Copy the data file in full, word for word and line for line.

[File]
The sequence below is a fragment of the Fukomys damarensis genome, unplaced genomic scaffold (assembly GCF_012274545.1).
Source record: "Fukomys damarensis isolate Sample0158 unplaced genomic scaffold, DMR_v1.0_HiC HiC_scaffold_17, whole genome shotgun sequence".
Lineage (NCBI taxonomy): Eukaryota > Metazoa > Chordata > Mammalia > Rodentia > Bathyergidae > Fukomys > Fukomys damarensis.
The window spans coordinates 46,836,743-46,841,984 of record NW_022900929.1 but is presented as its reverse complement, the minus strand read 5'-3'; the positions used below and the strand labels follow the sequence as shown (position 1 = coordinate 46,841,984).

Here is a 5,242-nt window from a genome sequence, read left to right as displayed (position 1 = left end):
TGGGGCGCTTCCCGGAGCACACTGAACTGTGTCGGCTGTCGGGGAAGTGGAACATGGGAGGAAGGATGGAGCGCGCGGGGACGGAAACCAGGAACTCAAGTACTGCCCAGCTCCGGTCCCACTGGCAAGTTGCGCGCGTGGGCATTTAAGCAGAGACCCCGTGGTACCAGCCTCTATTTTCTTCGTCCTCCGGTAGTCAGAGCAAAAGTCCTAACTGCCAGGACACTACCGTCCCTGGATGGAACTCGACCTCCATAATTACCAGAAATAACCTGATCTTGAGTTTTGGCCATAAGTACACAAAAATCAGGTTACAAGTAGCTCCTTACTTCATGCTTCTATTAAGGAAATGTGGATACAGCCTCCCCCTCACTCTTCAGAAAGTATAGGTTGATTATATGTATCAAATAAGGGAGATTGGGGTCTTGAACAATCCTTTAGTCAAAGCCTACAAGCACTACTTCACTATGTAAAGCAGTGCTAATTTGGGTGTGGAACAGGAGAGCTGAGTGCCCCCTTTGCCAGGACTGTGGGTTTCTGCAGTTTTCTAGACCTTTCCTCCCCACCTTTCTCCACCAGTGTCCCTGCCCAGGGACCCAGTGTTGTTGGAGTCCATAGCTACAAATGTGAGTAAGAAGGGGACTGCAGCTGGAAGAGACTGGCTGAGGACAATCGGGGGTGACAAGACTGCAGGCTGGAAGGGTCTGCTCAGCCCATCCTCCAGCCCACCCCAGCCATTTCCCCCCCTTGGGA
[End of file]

The sequence below is a fragment of the Fukomys damarensis genome, unplaced genomic scaffold (assembly GCF_012274545.1).
Source record: "Fukomys damarensis isolate Sample0158 unplaced genomic scaffold, DMR_v1.0_HiC HiC_scaffold_17, whole genome shotgun sequence".
Lineage (NCBI taxonomy): Eukaryota > Metazoa > Chordata > Mammalia > Rodentia > Bathyergidae > Fukomys > Fukomys damarensis.
The window spans coordinates 46,836,743-46,841,984 of record NW_022900929.1 but is presented as its reverse complement, the minus strand read 5'-3'; the positions used below and the strand labels follow the sequence as shown (position 1 = coordinate 46,841,984).

Here is a 5,242-nt window from a genome sequence, read left to right as displayed (position 1 = left end):
TGGGGCGCTTCCCGGAGCACACTGAACTGTGTCGGCTGTCGGGGAAGTGGAACATGGGAGGAAGGATGGAGCGCGCGGGGACGGAAACCAGGAACTCAAGTACTGCCCAGCTCCGGTCCCACTGGCAAGTTGCGCGCGTGGGCATTTAAGCAGAGACCCCGTGGTACCAGCCTCTATTTTCTTCGTCCTCCGGTAGTCAGAGCAAAAGTCCTAACTGCCAGGACACTACCGTCCCTGGATGGAACTCGACCTCCATAATTACCAGAAATAACCTGATCTTGAGTTTTGGCCATAAGTACACAAAAATCAGGTTACAAGTAGCTCCTTACTTCATGCTTCTATTAAGGAAATGTGGATACAGCCTCCCCCTCACTCTTCAGAAAGTATAGGTTGATTATATGTATCAAATAAGGGAGATTGGGGTCTTGAACAATCCTTTAGTCAAAGCCTACAAGCACTACTTCACTATGTAAAGCAGTGCTAATTTGGGTGTGGAACAGGAGAGCTGAGTGCCCCCTTTGCCAGGACTGTGGGTTTCTGCAGTTTTCTAGACCTTTCCTCCCCACCTTTCTCCACCAGTGTCCCTGCCCAGGGACCCAGTGTTGTTGGAGTCCATAGCTACAAATGTGAGTAAGAAGGGGACTGCAGCTGGAAGAGACTGGCTGAGGACAATCGGGGGTGACAAGACTGCAGGCTGGAAGGGTCTGCTCAGCCCATCCTCCAGCCCACCCCAGCCATTTCCCCCCCTTGGGA